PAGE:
As employment trends shift to meet the changes brought about by technological evolution, computer science has become a basic skill necessary for participation in the modern workforce. However, California students in high poverty, high minority and urban public schools often don’t have access to quality math and computer science education and are therefore sometimes prevented from participating more broadly in STEM education and careers.
While there are many issues that contribute to this unequal access, one major factor is a shortage of highly effective mathematics and computer science teachers in secondary schools in high-need school districts.
In an effort to address this aspect of the problem, mathematics professor Darryl Yong, computer science professors Colleen Lewis and Zach Dodds and Karen Gallagher (USC) are launching their project, “Math for America Los Angeles: Elevating Mathematics and Computer Science Instruction through Teacher Leadership,” which has been awarded National Science Foundation (NSF) funding.
Working with Math for America Los Angeles, a non-profit organization founded in 2007 by USC, Claremont Graduate University and Harvey Mudd College, with seed funding from the original Math for America organization in New York, the team has developed a comprehensive plan to support teachers through various initiatives as well as conduct ongoing research that will further illuminate the issues and the progress made.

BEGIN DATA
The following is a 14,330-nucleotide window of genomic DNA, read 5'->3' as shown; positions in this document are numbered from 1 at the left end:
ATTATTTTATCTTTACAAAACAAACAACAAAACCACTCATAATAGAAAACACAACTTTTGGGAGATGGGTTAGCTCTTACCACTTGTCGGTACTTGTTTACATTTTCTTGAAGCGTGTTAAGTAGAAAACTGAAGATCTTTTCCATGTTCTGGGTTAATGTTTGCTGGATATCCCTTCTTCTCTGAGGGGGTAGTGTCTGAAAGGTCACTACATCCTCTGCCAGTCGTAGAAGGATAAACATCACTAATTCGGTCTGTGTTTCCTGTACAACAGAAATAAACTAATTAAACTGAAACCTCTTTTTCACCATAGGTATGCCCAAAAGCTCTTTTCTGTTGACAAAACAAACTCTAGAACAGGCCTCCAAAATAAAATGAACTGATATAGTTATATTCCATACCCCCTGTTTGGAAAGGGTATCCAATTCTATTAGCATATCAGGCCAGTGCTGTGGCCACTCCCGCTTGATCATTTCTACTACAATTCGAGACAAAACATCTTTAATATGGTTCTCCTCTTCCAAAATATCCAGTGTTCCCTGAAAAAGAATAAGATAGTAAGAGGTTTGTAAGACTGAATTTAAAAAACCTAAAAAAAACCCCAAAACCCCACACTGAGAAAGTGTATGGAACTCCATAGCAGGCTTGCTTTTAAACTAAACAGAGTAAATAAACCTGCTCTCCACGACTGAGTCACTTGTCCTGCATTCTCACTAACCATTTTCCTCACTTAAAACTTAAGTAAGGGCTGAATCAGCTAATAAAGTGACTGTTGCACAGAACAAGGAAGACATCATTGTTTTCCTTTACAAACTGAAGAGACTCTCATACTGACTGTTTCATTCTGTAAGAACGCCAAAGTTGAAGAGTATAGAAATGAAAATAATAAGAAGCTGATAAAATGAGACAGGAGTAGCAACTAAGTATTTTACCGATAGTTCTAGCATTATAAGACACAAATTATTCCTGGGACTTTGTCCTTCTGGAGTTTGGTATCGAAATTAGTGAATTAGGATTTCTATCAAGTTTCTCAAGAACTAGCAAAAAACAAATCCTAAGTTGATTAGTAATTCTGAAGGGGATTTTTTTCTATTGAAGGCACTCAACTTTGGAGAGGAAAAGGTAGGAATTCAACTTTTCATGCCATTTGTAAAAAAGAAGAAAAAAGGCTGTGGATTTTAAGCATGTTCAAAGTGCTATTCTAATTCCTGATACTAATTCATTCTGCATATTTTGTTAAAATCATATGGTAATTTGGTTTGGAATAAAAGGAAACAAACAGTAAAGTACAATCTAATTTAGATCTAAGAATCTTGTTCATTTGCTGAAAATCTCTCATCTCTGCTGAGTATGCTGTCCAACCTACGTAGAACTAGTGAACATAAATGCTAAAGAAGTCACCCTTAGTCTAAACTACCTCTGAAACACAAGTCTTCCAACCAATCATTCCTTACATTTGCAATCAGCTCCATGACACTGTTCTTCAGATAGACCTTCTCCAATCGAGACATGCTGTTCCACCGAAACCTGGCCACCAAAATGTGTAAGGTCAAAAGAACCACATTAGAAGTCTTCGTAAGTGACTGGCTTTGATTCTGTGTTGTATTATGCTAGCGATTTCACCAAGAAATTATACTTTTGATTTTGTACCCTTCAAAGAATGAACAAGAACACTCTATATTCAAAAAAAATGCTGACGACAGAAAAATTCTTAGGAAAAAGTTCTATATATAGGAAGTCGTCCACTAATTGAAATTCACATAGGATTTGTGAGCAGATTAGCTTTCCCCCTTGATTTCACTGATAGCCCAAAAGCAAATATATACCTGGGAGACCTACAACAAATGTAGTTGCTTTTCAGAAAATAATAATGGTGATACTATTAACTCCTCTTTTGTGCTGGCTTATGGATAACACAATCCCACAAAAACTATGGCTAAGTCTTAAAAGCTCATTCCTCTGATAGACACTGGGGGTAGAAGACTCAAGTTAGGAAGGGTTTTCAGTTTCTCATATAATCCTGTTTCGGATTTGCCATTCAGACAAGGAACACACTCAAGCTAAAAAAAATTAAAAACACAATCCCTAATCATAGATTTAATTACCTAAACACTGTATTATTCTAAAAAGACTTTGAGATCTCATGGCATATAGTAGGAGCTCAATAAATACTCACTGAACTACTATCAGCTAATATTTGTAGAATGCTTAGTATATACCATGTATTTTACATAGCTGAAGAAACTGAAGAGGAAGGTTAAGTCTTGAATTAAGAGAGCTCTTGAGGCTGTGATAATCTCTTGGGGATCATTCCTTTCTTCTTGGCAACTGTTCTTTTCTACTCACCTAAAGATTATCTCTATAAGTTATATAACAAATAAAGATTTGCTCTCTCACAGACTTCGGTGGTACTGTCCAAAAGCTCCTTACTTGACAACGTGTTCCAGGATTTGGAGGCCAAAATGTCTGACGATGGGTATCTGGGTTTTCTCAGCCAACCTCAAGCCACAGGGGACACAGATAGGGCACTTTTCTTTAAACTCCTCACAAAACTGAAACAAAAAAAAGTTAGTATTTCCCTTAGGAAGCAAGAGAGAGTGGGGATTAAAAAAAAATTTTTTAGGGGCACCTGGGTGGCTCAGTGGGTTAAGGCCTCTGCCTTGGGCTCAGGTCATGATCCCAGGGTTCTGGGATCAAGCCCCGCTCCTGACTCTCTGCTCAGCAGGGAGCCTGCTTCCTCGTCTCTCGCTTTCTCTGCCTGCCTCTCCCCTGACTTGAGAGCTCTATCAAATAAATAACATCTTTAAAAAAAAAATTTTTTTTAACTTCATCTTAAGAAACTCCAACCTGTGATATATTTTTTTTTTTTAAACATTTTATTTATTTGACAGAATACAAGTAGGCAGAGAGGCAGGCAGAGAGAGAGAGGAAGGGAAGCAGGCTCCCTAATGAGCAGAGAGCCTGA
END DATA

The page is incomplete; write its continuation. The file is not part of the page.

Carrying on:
“The teachers who are in Math for America Los Angeles are doing amazing work every single day, and we get to participate in their work indirectly by supporting them,” says Yong. “The design of Math for America Los Angeles’s programs synthesizes the best available research on how to retain the talented teachers, help them develop leadership and improve student outcomes. It also adheres to the best practices suggested by research on teacher leadership and professional development. It helps teachers become leaders by giving them the resources and support they need to carry out durable and meaningful improvements at their schools.”
The project has three objectives: Improve access to high-quality mathematics and computer science instruction in secondary schools; cultivate teacher leaders through intensive professional development; and conduct research on the relationship between teachers’ participation in communities of practice and their development as teacher leaders.
A collaborative effort between USC, Harvey Mudd College, six school districts in the greater Los Angeles area and Math for America Los Angeles, the project will be implemented over six years and include summer institutes at Harvey Mudd.
The total amount of the NSF award is $2,999,995, which includes a $426,629 subaward to HMC. The project will fund 34 master teaching fellows who will create an improvement plan for their respective schools’ mathematics and/or computer science instructional needs. The fellows will also participate in monthly professional development meetings, summer computer science training and academic team teaching.
NSF grants are the largest share of external support for faculty research at HMC.